10 Reasons Why Fashion Needs Intersectional Feminism: Jan. 2014 Edition

….and we say “January 2014” edition because every month in the fashion world has a reminder that the fashion world is super racist.

We need not just feminism, but a truly intersectional and inclusive feminism to make changes to runways that contain nothing but white models, and to make sure that women of colour aren’t being used as props in photo shoots, while white models and fashion editors prance around in blackface.

Here are 10 reasons why fashion needs intersectional feminism ASAP and forever:

1. Because white female fashion editors get to be featured in interviews, and black women just get to be basically naked human ‘chairs’ they get to sit on.


Above: There are still not enough women of colour on the runways (see point below)

2. Because the major activist for ending racism on the runways is a black woman, and the only major supporters she seems to have are also black women. Where is the solidarity, people? (Oh right, #SolidarityIsForWhiteWomen–thank-you, Mikki Kendall)

3. Because women of colour in fashion have to consider hard-won shreds of progress ‘huge improvements‘.

4. Because even though the Vogue empire is still helmed by white people, we are taught to ignore the connection between who is calling the shots and say, segregated street style pictures.

5. Because segregated street style pictures by a major fashion magazine are a very current problem. January 2014, people.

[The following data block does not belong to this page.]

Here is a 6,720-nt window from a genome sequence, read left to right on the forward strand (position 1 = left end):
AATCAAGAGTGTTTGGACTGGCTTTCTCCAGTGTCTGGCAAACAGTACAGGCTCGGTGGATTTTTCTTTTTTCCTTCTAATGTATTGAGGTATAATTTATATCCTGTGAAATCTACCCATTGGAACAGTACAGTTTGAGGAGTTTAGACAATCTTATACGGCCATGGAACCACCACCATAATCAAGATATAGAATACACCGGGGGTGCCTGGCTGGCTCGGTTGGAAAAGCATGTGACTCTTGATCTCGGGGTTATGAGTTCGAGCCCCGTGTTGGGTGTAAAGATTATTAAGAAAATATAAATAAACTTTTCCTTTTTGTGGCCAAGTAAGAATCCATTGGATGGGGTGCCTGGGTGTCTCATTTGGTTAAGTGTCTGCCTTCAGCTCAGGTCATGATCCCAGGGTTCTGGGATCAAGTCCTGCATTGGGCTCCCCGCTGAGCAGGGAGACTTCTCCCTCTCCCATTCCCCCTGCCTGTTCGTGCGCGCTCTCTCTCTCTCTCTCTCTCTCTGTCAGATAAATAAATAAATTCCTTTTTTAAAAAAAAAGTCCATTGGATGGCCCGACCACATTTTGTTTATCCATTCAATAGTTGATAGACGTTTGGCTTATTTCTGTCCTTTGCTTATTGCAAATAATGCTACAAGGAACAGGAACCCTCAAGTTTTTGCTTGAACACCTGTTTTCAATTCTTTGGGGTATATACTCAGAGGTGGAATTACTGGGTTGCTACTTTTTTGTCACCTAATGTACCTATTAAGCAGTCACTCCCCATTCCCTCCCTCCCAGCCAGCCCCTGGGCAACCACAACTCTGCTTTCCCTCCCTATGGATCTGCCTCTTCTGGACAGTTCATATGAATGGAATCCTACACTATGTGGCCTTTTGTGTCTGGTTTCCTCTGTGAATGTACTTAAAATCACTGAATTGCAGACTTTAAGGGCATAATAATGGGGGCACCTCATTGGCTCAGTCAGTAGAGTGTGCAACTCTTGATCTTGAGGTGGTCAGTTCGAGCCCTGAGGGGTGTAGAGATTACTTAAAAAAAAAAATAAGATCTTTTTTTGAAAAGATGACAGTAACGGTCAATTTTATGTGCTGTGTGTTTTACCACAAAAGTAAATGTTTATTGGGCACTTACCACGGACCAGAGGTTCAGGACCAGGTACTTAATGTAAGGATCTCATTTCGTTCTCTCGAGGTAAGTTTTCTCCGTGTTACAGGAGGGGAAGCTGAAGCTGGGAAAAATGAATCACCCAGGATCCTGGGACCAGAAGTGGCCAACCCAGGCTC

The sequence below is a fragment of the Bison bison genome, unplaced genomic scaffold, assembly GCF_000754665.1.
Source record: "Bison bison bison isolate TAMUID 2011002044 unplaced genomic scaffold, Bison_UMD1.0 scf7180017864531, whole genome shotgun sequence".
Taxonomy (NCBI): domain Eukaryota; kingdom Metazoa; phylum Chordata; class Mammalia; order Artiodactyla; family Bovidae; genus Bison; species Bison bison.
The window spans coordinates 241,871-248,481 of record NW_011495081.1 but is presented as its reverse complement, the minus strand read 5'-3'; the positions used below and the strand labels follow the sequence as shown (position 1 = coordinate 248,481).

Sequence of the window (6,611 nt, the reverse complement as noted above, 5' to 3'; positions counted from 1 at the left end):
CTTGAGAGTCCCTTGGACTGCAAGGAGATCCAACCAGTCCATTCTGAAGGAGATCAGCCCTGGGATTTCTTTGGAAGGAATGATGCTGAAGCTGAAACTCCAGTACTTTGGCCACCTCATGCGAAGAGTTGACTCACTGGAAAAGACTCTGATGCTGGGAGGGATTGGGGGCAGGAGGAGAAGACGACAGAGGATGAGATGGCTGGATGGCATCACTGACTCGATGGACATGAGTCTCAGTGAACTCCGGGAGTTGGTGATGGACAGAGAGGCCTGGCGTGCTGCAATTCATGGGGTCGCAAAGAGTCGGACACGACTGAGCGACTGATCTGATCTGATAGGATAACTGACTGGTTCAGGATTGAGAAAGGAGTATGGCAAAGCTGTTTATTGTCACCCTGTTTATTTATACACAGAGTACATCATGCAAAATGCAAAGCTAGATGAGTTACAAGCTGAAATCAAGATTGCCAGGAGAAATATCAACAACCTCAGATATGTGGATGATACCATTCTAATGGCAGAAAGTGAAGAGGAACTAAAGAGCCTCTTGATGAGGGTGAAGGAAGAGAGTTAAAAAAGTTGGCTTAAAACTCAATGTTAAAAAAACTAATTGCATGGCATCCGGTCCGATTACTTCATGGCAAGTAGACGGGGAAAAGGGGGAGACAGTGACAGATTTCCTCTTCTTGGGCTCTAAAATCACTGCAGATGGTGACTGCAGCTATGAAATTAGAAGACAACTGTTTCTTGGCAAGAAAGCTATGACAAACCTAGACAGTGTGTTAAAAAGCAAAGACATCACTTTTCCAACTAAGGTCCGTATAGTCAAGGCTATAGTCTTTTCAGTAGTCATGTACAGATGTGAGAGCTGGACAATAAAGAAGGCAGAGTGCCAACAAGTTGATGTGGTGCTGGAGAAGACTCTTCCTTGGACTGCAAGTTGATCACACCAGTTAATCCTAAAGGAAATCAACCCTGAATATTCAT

trends_leadAbove: No women of colour? Most of the fashion world would say its no problem.

6. Because its okay for white women to wear a costume that is a mess of cultural appropriation during a racist performance–and address (NOT apologize for) it three months later.

7. Because white women get their own magazine covers all the time, but a woman of colour has to share hers.

8. Because when a woman of colour gets her own magazine cover and even if she is sharing, she has to be happy with her cover being the very obvious odd cover out.

9. Because a conversation about a white woman and her offensive ‘geisha’ costume has to start with talk of the white woman’s breasts–no one wins here.

10. Because magazines that practice segregation can get away with not having a person of colour on their cover four years in a row, and for those nearly 50 covers no one says anything until, well, they start practicing segregation (but then again, a lot of magazines are like that).

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